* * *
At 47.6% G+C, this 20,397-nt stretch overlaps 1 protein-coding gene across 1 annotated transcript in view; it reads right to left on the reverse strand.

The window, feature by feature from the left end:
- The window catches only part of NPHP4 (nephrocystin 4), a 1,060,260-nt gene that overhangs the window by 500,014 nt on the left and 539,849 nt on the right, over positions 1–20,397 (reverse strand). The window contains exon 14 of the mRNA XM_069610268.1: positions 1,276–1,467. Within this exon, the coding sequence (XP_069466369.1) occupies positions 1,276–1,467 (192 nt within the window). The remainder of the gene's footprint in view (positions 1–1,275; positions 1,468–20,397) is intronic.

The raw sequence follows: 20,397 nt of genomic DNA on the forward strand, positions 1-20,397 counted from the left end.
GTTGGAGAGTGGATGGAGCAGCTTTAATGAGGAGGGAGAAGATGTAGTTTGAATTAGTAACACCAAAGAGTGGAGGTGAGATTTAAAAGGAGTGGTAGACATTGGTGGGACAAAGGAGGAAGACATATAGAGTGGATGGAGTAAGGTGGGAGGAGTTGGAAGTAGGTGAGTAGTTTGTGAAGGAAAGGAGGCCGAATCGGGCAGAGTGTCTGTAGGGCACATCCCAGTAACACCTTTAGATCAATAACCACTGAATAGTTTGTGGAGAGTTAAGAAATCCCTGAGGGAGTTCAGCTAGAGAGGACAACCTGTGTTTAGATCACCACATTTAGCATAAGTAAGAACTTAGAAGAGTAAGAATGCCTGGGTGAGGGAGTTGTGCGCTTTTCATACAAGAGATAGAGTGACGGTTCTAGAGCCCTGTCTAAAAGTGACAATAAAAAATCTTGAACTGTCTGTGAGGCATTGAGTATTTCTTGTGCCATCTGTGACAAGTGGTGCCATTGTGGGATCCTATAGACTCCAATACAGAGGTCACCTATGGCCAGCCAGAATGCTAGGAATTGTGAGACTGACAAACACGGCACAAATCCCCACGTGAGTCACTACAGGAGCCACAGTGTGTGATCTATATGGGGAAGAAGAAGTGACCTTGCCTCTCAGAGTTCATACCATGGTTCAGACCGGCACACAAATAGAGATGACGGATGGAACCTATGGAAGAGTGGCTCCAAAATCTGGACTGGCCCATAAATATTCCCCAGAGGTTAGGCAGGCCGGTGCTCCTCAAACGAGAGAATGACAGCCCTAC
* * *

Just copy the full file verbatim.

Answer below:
At 47.6% G+C, this 20,397-nt stretch overlaps 1 protein-coding gene across 1 annotated transcript in view; it reads right to left on the reverse strand.

The window, feature by feature from the left end:
- The window catches only part of NPHP4 (nephrocystin 4), a 1,060,260-nt gene that overhangs the window by 500,014 nt on the left and 539,849 nt on the right, over positions 1–20,397 (reverse strand). The window contains exon 14 of the mRNA XM_069610268.1: positions 1,276–1,467. Within this exon, the coding sequence (XP_069466369.1) occupies positions 1,276–1,467 (192 nt within the window). The remainder of the gene's footprint in view (positions 1–1,275; positions 1,468–20,397) is intronic.

The raw sequence follows: 20,397 nt of genomic DNA on the forward strand, positions 1-20,397 counted from the left end.
GTTGGAGAGTGGATGGAGCAGCTTTAATGAGGAGGGAGAAGATGTAGTTTGAATTAGTAACACCAAAGAGTGGAGGTGAGATTTAAAAGGAGTGGTAGACATTGGTGGGACAAAGGAGGAAGACATATAGAGTGGATGGAGTAAGGTGGGAGGAGTTGGAAGTAGGTGAGTAGTTTGTGAAGGAAAGGAGGCCGAATCGGGCAGAGTGTCTGTAGGGCACATCCCAGTAACACCTTTAGATCAATAACCACTGAATAGTTTGTGGAGAGTTAAGAAATCCCTGAGGGAGTTCAGCTAGAGAGGACAACCTGTGTTTAGATCACCACATTTAGCATAAGTAAGAACTTAGAAGAGTAAGAATGCCTGGGTGAGGGAGTTGTGCGCTTTTCATACAAGAGATAGAGTGACGGTTCTAGAGCCCTGTCTAAAAGTGACAATAAAAAATCTTGAACTGTCTGTGAGGCATTGAGTATTTCTTGTGCCATCTGTGACAAGTGGTGCCATTGTGGGATCCTATAGACTCCAATACAGAGGTCACCTATGGCCAGCCAGAATGCTAGGAATTGTGAGACTGACAAACACGGCACAAATCCCCACGTGAGTCACTACAGGAGCCACAGTGTGTGATCTATATGGGGAAGAAGAAGTGACCTTGCCTCTCAGAGTTCATACCATGGTTCAGACCGGCACACAAATAGAGATGACGGATGGAACCTATGGAAGAGTGGCTCCAAAATCTGGACTGGCCCATAAATATTCCCCAGAGGTTAGGCAGGCCGGTGCTCCTCAAACGAGAGAATGACAGCCCTAC